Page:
On the third quarter 2012 earnings call, Cook stated that Apple revenue in China was US$5.7 billion for the quarter, an increase of 48% compared to the same period the year before. Through three quarters in 2012, the company revenues in China totaled US$12.4 billion, compared to US$13.3 billion for all of 2011. Apple successful launches of the iPhone 4S and the new iPad coupled with the recent addition of China Telecom and the potential near term addition of China Mobile (and its more than 600 million mobile subscribers) to its list of domestic Chinese mobile carrier partners are clear indications that the company shows no signs of slowing down in China.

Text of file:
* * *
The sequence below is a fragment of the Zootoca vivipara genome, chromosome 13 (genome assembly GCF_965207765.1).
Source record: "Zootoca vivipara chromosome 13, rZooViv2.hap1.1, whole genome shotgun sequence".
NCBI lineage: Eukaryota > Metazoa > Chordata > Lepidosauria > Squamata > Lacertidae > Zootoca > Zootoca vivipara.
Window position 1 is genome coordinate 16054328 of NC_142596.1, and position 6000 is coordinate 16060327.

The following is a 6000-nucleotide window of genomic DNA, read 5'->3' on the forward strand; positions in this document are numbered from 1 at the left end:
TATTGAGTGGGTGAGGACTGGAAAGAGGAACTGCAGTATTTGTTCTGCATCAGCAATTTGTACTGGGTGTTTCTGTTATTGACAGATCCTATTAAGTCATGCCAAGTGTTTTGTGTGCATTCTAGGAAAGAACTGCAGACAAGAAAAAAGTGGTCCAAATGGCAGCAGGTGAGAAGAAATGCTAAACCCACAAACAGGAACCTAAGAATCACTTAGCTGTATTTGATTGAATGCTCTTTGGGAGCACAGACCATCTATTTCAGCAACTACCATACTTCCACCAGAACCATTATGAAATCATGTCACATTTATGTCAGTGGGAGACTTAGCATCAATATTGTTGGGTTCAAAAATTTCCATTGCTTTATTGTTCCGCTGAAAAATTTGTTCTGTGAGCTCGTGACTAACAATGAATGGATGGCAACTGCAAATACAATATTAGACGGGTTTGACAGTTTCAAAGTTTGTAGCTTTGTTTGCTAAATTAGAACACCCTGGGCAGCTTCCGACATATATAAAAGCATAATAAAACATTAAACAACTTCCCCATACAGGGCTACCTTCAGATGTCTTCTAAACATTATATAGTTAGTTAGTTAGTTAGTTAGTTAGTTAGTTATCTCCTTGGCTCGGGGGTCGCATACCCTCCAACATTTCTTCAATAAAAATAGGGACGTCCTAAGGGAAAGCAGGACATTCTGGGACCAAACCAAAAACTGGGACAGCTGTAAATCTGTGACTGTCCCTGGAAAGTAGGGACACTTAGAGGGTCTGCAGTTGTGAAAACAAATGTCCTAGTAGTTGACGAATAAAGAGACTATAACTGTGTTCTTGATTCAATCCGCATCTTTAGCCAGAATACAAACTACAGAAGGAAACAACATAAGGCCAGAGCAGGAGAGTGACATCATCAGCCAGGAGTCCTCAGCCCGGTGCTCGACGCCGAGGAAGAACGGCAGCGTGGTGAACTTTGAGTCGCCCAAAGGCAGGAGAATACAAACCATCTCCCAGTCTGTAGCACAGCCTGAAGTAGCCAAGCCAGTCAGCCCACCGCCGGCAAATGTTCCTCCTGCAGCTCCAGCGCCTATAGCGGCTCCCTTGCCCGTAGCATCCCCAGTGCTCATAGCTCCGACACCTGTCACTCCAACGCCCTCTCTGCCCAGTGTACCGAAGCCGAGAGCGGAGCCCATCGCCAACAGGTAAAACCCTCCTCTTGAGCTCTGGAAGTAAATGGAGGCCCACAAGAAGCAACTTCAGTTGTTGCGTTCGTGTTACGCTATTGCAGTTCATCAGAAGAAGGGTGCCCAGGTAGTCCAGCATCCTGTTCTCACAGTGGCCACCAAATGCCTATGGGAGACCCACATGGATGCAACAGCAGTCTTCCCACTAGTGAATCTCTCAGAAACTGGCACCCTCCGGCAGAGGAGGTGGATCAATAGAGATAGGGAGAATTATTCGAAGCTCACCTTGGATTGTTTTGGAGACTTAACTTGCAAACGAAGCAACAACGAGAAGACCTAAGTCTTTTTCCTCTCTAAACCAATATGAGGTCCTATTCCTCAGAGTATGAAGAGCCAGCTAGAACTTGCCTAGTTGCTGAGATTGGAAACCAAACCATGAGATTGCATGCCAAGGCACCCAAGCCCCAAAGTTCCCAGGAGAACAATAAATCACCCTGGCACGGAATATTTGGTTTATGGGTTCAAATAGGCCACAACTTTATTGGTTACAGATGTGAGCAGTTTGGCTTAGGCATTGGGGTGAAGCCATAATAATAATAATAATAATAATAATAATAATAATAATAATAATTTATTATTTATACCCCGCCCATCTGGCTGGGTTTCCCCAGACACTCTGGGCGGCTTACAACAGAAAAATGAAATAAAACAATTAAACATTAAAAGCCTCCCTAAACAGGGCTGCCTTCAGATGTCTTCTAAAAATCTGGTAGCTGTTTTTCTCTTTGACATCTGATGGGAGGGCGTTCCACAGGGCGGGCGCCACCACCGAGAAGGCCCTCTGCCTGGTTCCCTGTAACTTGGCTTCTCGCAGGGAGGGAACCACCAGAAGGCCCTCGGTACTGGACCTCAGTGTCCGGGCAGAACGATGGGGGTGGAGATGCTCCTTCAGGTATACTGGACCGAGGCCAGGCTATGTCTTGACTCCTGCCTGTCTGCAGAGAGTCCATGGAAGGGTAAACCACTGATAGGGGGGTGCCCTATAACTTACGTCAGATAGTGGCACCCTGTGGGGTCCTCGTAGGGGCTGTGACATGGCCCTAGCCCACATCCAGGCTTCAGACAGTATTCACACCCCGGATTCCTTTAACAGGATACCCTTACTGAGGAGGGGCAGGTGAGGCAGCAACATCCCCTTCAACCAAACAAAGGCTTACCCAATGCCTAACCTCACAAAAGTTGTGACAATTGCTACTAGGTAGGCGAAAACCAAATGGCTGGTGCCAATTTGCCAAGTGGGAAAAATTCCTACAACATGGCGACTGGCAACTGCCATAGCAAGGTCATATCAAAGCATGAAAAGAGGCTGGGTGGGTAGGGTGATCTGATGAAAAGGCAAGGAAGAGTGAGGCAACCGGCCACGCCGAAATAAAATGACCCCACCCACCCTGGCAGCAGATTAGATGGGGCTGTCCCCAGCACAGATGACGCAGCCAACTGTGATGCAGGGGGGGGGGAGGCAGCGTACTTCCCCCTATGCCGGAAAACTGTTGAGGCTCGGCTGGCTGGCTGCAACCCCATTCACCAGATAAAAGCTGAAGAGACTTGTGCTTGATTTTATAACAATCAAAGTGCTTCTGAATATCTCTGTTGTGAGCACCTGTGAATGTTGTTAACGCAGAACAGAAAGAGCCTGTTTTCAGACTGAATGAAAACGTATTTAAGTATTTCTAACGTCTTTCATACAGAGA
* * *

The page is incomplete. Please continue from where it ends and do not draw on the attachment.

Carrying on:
In comparison, KFC and Starbucks are often highlighted as examples of successful foreign companies in China. According to KFC parent company YUM! Brands 2011 annual report, at the end of 2011, KFC had more than 3,700 restaurants in over 700 cities across China. The report went on to note that China accounted for 44%, or US$5.5 billion, of YUM US$12.6 billion global revenue in 2011. As of early 2012, Starbucks had more than 550 locations in China, and mainland China accounted for 5% of the company revenues. In the quarter ending in April 2012, KFC and Starbucks generated revenues of US$1.2 billion and US$176 million, respectively, in mainland China, compared to Apple US$7.9 billion in revenue during the same period.